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Should you calculate Cpk when your process is not in control?

Matt Savage

The AIAG Statistical Process Control reference manual (p. 13) states:

"The process must first be brought into statistical control by detecting and acting upon special causes of variation. Then its performance is predictable, and its capability to meet customer expectations can be assessed. This is the basis for continual improvement."

True, but to take it one step further, if the process is not in a state of statistical control then the validity of a Cpk value is questionable.

Suppose your customer requires you to provide a Cpk value and does not require control charts. Or perhaps the customer is willing to accept lack of control as long as the Cpk is acceptable. You provide a "good" Cpk number and relax, knowing that your customer is satisfied. But have you really satisfied your customer’s need, which is to ensure that your product or service is within an acceptable specification region and consistent over time?

It is certainly possible to calculate Cpk even when a process is not in control, but one might ask what value this calculation provides. Rather than state "You should never calculate Cpk when the process is out of control," I prefer to say that the less predictable your process is, the less meaningful Cpk is or the less value Cpk carries. While it is easy to say that one should never calculate Cpk when the process is out-of-control, it is not always practical, since customers may dictate otherwise.

One of the reasons that minimal emphasis should be placed on Cpk when the process is not in control is predictability. Customers want good Cpk values as well as some confidence that in the future, Cpk will be consistent or improved over previous capability studies. Another reason that you should not put too much weight on Cpk when the process is not in control is due to the underlying statistics that are used in calculating Cpk. Since Cpk uses the range, a process can appear "better" simply because the range is not a fair representation of the process variability when the process is not in control or predictable. If the process is in control, one could conclude that the range is sufficient for calculating Cpk.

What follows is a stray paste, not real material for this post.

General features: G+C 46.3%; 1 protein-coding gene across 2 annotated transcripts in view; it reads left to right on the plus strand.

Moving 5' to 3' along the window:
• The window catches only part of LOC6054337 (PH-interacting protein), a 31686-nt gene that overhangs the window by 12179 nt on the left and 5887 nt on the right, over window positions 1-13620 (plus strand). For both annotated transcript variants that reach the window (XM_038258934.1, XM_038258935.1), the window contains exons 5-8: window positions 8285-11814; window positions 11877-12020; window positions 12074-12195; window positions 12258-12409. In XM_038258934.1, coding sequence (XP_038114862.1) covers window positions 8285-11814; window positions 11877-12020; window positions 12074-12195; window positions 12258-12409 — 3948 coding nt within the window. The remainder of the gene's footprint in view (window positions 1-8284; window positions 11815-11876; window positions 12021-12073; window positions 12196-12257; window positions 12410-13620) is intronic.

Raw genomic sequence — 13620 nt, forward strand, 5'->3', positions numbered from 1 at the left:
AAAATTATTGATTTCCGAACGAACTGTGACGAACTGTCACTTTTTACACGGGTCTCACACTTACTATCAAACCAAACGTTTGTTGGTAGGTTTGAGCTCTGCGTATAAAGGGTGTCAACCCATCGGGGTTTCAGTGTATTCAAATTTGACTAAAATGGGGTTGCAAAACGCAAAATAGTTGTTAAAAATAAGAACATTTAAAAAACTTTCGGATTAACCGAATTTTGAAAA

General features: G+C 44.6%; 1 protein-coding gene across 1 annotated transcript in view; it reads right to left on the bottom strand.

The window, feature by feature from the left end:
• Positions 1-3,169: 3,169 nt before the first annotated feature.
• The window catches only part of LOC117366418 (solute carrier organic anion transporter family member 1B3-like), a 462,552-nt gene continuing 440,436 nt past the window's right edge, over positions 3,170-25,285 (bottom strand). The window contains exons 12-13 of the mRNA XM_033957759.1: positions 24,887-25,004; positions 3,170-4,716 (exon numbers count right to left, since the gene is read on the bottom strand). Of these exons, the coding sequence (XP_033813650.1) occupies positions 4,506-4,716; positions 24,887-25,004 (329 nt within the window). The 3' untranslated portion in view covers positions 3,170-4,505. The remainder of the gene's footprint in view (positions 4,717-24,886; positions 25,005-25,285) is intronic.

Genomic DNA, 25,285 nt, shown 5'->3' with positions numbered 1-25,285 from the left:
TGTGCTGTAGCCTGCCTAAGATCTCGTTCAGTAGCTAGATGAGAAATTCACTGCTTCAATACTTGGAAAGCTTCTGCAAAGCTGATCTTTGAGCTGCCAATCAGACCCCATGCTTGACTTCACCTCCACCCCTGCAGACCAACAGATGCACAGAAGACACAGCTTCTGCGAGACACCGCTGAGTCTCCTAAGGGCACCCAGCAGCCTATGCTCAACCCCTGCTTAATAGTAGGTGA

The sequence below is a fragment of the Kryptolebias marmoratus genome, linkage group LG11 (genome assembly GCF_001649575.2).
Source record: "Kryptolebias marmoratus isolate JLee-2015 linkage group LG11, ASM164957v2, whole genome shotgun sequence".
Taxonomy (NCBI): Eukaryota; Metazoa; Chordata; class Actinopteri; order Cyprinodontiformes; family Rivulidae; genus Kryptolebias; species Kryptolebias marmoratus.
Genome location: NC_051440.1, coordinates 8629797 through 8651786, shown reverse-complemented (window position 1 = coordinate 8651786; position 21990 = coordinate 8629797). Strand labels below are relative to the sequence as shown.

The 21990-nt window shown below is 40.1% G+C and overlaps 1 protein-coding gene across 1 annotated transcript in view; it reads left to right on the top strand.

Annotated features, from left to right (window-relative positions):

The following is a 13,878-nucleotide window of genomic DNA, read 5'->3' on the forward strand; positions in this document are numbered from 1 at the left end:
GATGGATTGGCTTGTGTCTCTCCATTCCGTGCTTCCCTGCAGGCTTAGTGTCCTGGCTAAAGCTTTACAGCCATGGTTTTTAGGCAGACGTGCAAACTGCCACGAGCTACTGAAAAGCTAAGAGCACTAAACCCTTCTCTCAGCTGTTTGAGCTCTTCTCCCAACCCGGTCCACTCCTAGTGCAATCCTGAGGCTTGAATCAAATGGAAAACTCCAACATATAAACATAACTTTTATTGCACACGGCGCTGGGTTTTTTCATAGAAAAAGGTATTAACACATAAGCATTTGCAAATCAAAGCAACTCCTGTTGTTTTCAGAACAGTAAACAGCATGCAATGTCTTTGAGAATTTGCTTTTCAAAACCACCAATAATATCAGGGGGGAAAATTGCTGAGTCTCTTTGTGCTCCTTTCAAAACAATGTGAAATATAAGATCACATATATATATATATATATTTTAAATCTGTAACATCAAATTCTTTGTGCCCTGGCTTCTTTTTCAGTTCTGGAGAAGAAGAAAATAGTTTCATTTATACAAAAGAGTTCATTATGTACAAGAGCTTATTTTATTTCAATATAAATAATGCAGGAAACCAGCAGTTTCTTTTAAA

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A hypothetical example might clarify the point:

Suppose I have 100 pieces of data that are grouped into units of 5 each. The chart above shows how the control chart and histogram of the data might look. In this example, the process is in control, and the Cpk = 1.252.

Suppose I am evaluating another process whose mean and specifications are the same, but the Cpk = 1.803. Most of us would want to have the second process with the higher Cpk, but is the process necessarily better? Unless you determine if the process is in statistical control, you can not fairly answer this question.

As it turns out, the data is exactly the same, but what has changed is the order in which the data was grouped in the samples. This caused the range of the subgroups and R-bar (the average range) to be different. In the second data set, the data was rearranged so that the data within the sample is similar. The sigma of the individuals does not change, but the estimated sigma, which is used in the control limits and Cpk calculations, changes between the two distributions.

With this example, determining if the process is in control before looking at Cpk pays off. Since the control chart in the second example, shown below, is not in control, you cannot be sure that its Cpk is a good representation of process capability. The first process, on the other hand, is in control and thus its Cpk is a good predictor of process capability.

If you do not have the control chart to evaluate for process control, you might be tempted to select the second process as being "better" on the basis of the higher Cpk. As this example illustrates, you cannot fairly evaluate Cpk without first establishing process control. You can use software such as SQCpack to create control charts and calculate Cpk.